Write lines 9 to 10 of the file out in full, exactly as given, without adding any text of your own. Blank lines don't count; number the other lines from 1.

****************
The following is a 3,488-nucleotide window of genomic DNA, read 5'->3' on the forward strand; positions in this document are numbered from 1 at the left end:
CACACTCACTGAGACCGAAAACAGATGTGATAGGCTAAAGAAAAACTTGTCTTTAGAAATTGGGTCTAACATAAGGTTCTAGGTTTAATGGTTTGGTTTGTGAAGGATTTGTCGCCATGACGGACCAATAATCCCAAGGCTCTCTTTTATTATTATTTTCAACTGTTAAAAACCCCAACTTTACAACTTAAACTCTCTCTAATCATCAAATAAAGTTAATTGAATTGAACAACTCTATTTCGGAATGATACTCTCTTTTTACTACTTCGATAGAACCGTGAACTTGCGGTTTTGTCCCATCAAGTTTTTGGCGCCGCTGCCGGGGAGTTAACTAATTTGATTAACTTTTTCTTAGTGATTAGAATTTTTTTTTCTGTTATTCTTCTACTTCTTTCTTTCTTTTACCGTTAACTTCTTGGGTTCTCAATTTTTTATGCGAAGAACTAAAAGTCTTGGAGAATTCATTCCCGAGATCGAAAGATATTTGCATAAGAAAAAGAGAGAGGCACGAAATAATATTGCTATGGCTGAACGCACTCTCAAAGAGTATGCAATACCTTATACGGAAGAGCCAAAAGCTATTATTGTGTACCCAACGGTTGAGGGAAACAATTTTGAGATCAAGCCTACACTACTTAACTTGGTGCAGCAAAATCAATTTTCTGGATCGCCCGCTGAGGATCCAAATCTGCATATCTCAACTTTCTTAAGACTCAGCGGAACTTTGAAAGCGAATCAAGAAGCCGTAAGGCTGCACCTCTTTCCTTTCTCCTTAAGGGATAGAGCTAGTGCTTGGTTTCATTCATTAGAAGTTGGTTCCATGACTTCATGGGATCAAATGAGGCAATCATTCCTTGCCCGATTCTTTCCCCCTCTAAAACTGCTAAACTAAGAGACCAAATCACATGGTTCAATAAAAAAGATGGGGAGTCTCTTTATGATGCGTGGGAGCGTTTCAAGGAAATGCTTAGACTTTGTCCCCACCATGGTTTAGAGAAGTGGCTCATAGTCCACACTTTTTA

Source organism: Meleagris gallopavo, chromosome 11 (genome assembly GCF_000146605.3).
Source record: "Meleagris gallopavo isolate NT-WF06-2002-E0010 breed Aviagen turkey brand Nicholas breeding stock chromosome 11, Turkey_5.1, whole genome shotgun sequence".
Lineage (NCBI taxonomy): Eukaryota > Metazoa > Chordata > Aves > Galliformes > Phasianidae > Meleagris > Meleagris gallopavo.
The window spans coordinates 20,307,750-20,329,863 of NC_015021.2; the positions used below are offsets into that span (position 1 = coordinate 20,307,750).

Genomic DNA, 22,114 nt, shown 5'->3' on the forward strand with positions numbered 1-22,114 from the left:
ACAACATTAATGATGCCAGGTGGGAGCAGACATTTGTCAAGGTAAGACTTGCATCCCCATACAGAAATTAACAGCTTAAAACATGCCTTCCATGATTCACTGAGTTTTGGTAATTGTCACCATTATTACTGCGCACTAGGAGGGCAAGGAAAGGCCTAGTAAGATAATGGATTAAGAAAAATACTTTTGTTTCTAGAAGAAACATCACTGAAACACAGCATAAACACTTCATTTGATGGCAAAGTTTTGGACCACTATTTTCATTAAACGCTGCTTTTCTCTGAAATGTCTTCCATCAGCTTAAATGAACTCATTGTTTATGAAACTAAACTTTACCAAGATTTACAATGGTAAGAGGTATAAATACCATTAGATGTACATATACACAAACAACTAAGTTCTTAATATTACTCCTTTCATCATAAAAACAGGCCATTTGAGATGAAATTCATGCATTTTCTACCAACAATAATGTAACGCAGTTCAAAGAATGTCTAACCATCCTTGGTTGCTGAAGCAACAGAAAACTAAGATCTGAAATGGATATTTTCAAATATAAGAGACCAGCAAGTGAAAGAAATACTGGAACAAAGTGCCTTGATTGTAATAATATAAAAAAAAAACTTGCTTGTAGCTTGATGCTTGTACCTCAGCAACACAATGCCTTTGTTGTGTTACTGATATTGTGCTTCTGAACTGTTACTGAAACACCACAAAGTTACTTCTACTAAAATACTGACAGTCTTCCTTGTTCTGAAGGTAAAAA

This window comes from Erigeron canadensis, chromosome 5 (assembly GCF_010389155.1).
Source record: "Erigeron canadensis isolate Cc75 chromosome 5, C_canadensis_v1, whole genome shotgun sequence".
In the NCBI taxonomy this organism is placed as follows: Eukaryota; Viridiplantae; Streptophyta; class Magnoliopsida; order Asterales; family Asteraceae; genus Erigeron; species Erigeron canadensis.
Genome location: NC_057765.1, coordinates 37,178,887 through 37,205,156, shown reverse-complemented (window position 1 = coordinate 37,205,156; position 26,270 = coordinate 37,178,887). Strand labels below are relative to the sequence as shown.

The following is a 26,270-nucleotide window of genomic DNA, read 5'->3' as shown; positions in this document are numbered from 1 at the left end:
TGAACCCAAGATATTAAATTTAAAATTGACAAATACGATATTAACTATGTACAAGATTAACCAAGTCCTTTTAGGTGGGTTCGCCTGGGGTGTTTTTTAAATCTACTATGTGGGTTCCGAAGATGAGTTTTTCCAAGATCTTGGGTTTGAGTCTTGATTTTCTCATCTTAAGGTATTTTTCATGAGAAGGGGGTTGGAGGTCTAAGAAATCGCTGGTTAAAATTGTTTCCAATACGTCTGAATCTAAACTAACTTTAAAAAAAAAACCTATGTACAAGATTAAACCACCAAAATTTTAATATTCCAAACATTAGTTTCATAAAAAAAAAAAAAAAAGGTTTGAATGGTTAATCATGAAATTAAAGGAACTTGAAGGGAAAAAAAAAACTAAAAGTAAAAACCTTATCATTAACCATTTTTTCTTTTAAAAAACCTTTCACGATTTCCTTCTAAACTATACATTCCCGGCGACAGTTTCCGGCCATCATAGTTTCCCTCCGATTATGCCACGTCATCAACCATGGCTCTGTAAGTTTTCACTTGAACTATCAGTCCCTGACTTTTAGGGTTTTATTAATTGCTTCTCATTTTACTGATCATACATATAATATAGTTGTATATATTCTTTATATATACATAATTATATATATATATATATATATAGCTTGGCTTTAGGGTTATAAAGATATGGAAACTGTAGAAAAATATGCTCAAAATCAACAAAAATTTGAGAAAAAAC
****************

This window comes from Erigeron canadensis, chromosome 5 (assembly GCF_010389155.1).
Source record: "Erigeron canadensis isolate Cc75 chromosome 5, C_canadensis_v1, whole genome shotgun sequence".